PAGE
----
The Grand Experiment or An Android User in an iOS World

 

I remember when I got my first camera phone. It was a flip phone. It was grey. And I put it through the wash the first week (it dried out and worked fine, aside from my voice sounding distant at times – note that was the only phone incident I had until someone ran into me so hard my phone fell down and shatter a decade later. I learned well after that first mistake.).

It didn’t seem necessary. What would a little camera do? What it could do was change my world. Growing up I had always had cameras – little AA powered or crank contraptions that took either 35mm or that really weird looking 110mm film. One of those cameras looked like a Ninja Turtle.

It introduced me to the concept of the watermark.

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(The era of printed dictionaries and the Trapper Keeper.)

A couple feature phones later and those camera phones had become indispensable. And then, after a niche group of business and government employees used phones running Windows CE and the BlackBerry OS, the iPhone made pocket computers an industry.

As a Verizon subscriber, I waited, And waited some more. Was intrigued by Android and the Nexus One (GSM only) but not really the Droid (DROID!) phones. And with the Nexus S I joined T-Mobile and the smartphone revolution. Google has been a big part of my life since finding it in what must have been 1999 (the search the convinced me was for “super mario borthers” – yes, misspelled – but Google found what I wanted anyway).

The Nexus S, Android, and Ice Cream Sandwich introduced me to smartphones. And it was great. Internet wherever I was. Apps. Short battery life. Well, nothing is perfect. And through early 2016 Android was all I ever knew for my phone experience.

I’d set up my parents with iPhones. I’d had an iPad loaded with textbooks during law school. Tip: don’t scan textbooks. I’ve had Macs. I’m not anti-Apple. But being on the bleeding edge with Android, with a  Nexus or Cyanogen rom, always felt like I was a step ahead. Mobile payments, NFC, QR codes, multi-tasking, sharing from app to app, keyboards that let you swipe type. All things that Android was the first mover for.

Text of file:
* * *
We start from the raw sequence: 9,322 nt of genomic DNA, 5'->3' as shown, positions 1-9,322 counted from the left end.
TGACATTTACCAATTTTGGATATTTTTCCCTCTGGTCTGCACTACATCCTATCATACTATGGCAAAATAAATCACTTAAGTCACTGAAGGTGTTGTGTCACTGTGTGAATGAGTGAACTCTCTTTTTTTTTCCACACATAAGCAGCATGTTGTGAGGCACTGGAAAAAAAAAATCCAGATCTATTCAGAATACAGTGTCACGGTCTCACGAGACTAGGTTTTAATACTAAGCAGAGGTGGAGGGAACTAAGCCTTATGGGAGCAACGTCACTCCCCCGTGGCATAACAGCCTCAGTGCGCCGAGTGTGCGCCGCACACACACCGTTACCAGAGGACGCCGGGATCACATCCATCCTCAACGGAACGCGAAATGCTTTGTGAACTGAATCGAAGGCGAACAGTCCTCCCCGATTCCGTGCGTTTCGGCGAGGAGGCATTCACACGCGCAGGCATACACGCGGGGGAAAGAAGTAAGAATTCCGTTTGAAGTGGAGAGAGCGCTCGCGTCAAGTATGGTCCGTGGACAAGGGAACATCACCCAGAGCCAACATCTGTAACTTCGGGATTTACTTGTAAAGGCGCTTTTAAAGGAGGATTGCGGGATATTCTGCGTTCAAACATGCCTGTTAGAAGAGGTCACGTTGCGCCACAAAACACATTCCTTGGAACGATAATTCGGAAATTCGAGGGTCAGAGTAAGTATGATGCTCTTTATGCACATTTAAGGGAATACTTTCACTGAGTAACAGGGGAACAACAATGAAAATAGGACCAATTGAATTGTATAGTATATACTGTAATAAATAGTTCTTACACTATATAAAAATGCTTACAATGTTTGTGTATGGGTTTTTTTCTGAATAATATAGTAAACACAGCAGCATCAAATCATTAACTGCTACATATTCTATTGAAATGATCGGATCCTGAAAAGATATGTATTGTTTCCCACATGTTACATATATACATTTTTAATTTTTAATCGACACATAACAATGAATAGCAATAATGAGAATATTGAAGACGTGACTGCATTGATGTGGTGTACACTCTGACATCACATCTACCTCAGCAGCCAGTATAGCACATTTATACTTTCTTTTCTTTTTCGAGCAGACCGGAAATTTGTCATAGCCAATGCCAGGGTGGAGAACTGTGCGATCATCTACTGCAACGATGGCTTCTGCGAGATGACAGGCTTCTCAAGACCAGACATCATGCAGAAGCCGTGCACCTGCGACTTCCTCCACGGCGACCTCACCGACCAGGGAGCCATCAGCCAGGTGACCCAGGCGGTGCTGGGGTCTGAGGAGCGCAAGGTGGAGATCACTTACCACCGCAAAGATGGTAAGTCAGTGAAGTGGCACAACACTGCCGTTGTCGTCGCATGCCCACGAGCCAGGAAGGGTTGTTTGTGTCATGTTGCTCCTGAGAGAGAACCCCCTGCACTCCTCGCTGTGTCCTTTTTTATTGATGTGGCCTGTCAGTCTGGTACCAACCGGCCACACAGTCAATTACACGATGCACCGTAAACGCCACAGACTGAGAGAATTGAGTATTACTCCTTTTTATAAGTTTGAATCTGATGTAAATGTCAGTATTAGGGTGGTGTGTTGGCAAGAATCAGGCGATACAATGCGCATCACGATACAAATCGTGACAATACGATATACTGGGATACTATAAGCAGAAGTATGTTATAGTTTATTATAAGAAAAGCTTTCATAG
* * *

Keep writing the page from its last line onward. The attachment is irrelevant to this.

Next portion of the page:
iOS had a major color scheme rethink and Android moved to Material Design. And the two became more similar.

And I kept swapping phones as a hobby. Nexus S to Galaxy Nexus to Moto X to Nexus 5 to OnePlus One to Nexus 6 to Nexus 6P. Honestly, huge props to Swappa for making it possible for gadget geeks to buy and sell phones easily. I’ve used eBay and met people from Craigslist and it always came with a “hold your breath” moment because someone might flake out or just get angry about a small detail. So have a plug on the house Swappa.

With every Android phone, every OS release, I felt renewed. I was wowed. I was believing that this time  things would work perfectly. The camera got better. Stutters became a thing of the past. Battery life…would have its moments. With the Galaxy Nexus there were times when navigating, while plugged into my car, that the phone would actually use more power than it was taking in.

All the while, Apple, slowly but surely added features to iOS. Multitasking, keyboards, a robust notifications system, widgets (almost). And the iPhone was treated to a large screen, although the top and bottom bezels make that phone itself larger than something like the Nexus 6P despite comparable screen sizes. Yes, they keep making the phone thinner instead of adding more battery. Yes, it defaults at 16GB of memory and Apple remains stingy with RAM too. But designing the phone top to bottom seems to give the iPhone an edge even when the hardware advantage isn’t clearly in Apple’s court.

So at the end of March I set out on an experiment: I picked up an iPhone 6S Plus and planned to use it for a month to see what it was like on the other side. I thought I’d take notes, record all the difficulties switching between OS and phone worlds. But that never happened. Essentially every app I used on Android was available for iOS except for Sleep as Android but Sleep Cycle was a fine replacement.

Getting credit cards to work in Android Pay took a loophole with my bank but Apple Wallet loaded them straight away. Not that the 6P had lots of failures with tap-to-pay, but I’ve had zero so far with the iPhone.